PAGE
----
A few weeks ago Kamal Saleh from OnePath contacted me and expressed interest in re-cutting and sharing a story from Black Muslim Speak season 1. Of course! I’m always interested in collaborating with other artists. The film ended up getting over 400k views on Facebook.
This series went way beyond what I had initially hoped! Below are some of the analytics from Facebook that were captured one day after the release of the final episode of the series.
- 259,000 people reached
- 48,000 post engagements
- 126,000 video views
Nabintou Doumbia is a pre-law student at Wayne State University, studying Sociology and African American Studies. She is a proud Detroiter and the daughter of two, Ivorian immigrants from Ivory Coast, West Africa. It is her personal experiences that lie at the forefront of her interest in the legal field, specifically in the area of [Black] Immigration. Nabintou wishes to serve her local, national, and international communities by leveling the legal playing field in which minorities, Black immigrants especially, often exist at the margins, resulting in a plethora of systematic disadvantages. She hopes to be a community worker who speaks her own narrative unapologetically and empowers others to do the same in their unique ways. At the core of this work is her prioritization of intersectionality, holding herself and her community to a standard where identities are not required to be compartmentalized in order for people like her to exist, create, and organize in spaces.
Hailing from the cultural medley that is the city of Houston, Malaz developed her passion for psychology and human-focused design at Rice University where she graduated with her BA. For the past year, her interest in social advocacy has burgeoned as she worked with communities close to the border and overseas on an initiative to prevent diabetic foot ulcers. Now, she hopes to nurture a spiritually and psychologically conscious approach to addressing mental health issues in Muslim communities. She aims to pursue a doctorate in clinical psychology.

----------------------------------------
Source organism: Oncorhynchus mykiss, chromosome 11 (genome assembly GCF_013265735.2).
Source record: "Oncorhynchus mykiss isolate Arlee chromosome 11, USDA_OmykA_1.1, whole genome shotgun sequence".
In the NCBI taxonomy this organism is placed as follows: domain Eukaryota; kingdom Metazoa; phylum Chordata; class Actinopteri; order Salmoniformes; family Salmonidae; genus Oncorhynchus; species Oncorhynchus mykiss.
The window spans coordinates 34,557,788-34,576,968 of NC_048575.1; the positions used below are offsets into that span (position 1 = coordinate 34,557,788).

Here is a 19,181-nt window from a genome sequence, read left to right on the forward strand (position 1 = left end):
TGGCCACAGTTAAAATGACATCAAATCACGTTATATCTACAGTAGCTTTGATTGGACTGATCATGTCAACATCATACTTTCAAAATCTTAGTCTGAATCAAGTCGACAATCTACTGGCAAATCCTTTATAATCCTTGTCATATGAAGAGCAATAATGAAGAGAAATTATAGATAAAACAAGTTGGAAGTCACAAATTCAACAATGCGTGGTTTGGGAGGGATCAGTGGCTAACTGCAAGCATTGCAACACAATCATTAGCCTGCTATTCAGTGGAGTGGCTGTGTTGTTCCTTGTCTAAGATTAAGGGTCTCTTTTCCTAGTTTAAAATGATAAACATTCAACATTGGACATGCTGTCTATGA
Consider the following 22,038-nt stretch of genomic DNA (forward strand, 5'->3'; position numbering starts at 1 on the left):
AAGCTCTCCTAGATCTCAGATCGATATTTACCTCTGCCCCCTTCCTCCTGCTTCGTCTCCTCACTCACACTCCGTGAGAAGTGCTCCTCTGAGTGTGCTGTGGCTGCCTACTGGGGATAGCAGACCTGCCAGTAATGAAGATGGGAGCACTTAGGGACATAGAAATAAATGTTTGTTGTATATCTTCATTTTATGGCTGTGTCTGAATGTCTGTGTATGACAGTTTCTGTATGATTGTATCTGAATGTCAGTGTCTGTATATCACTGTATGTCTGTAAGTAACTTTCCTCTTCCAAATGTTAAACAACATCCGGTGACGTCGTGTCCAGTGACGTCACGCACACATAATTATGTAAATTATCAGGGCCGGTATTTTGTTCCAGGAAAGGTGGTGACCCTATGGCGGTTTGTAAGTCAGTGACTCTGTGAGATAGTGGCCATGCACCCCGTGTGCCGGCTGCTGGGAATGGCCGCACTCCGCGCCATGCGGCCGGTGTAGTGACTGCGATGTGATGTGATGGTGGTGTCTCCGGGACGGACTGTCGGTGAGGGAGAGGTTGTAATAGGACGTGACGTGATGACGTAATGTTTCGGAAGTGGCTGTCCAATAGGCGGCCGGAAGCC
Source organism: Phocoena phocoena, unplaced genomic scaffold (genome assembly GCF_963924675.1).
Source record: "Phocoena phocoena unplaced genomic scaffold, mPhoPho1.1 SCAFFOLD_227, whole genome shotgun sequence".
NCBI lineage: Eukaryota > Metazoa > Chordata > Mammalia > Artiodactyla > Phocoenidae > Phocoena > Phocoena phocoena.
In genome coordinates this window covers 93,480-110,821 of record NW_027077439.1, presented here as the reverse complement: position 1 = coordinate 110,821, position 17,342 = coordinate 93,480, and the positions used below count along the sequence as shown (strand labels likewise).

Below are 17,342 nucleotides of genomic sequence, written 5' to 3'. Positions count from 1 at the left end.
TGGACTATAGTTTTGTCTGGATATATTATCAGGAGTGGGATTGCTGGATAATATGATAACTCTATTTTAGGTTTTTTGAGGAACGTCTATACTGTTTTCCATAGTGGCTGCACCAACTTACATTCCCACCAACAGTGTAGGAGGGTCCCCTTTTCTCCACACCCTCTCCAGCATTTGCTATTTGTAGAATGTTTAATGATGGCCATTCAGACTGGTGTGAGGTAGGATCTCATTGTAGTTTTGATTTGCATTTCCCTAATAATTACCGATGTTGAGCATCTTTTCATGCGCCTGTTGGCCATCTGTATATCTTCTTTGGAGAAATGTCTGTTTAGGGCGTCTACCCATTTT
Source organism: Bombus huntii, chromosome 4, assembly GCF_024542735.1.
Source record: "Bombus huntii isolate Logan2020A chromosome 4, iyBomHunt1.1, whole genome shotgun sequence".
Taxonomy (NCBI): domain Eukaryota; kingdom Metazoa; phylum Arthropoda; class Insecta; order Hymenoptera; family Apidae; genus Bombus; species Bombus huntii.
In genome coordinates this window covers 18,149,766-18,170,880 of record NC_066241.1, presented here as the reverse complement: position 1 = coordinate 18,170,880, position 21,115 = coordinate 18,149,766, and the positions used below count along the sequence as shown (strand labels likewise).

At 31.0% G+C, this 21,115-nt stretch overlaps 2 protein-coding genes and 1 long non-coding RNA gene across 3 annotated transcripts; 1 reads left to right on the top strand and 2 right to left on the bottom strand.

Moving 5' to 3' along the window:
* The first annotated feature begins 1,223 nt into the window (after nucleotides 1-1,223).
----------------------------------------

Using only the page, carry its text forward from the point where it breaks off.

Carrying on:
Vanessa Taylor is a co-founder of the seminal youth-led organization, Black Liberation Project (BLP), based in Minneapolis, Minnesota. She is interested in using a multi-disciplinary approach to social justice from on-the-ground activism to finding accessible ways to educate community with writing as a way to make sense of it all. Her work with BLP has included the development of a #No2SROs campaign to remove police from schools, facilitation, promoting healing spaces, community outreach, and etc. She is an experienced presenter, having designed and conducted workshops for organizations such as The Center For Prophetic Imagination, Facilitating Racial Equity Collaborative, and Showing Up For Racial Justice MN. She is also a free-lance writer and poet whose work focuses on exploring Black womanhood and Muslim identity. Her activism and writing has been featured in AJ+, Elle, Nylon, Racked, among many others. .
My name is Seynabou Denise Niang, a recent college graduate of Spelman College from Dakar, Sénégal, West Africa. I obtained my Bachelor’s of Arts in Psychology with a concentration in Public Health. During my matriculation, and post-graduation, I was afforded the opportunity to study and conduct both qualitative and quantitative research under many organizations such as Sexual Health Empowerment Program under the Department of Psychology at Spelman College, AIDS Research Consortium of Atlanta, and the Center of Disease Control and Prevention under the National Center of Chronic Disease Prevention and Health Promotion; specifically under the Division of Community Health. My areas of expertise are health disparities among minority populations, sexual health promotion and prevention, and prevalence of mental illnesses among African American women, including Muslims.
I aspire to become a Public Health practitioner and philanthropist focusing on health promotion in West African countries, primarily my beloved home, Sénégal. I strive to master ingenious ways to implement health care policies that benefit all citizens, regardless of economic standing. With the grace of Allah, I will work to eradicate health care inequities in Sénégal and other West African countries through establishing community- inspired health clinics in rural and suburban neighborhoods, along with implementing laws and policies that protect citizen’s health care rights by minimizing oppressive socioeconomic factors that breeds inequity. I truly believe that the most efficient form of activism and advocacy against oppression must be intersectional, therefore my pursuit of liberation of all forms is deeply rooted in the spiritual pursuit of the freedom Allah has bestowed upon us all.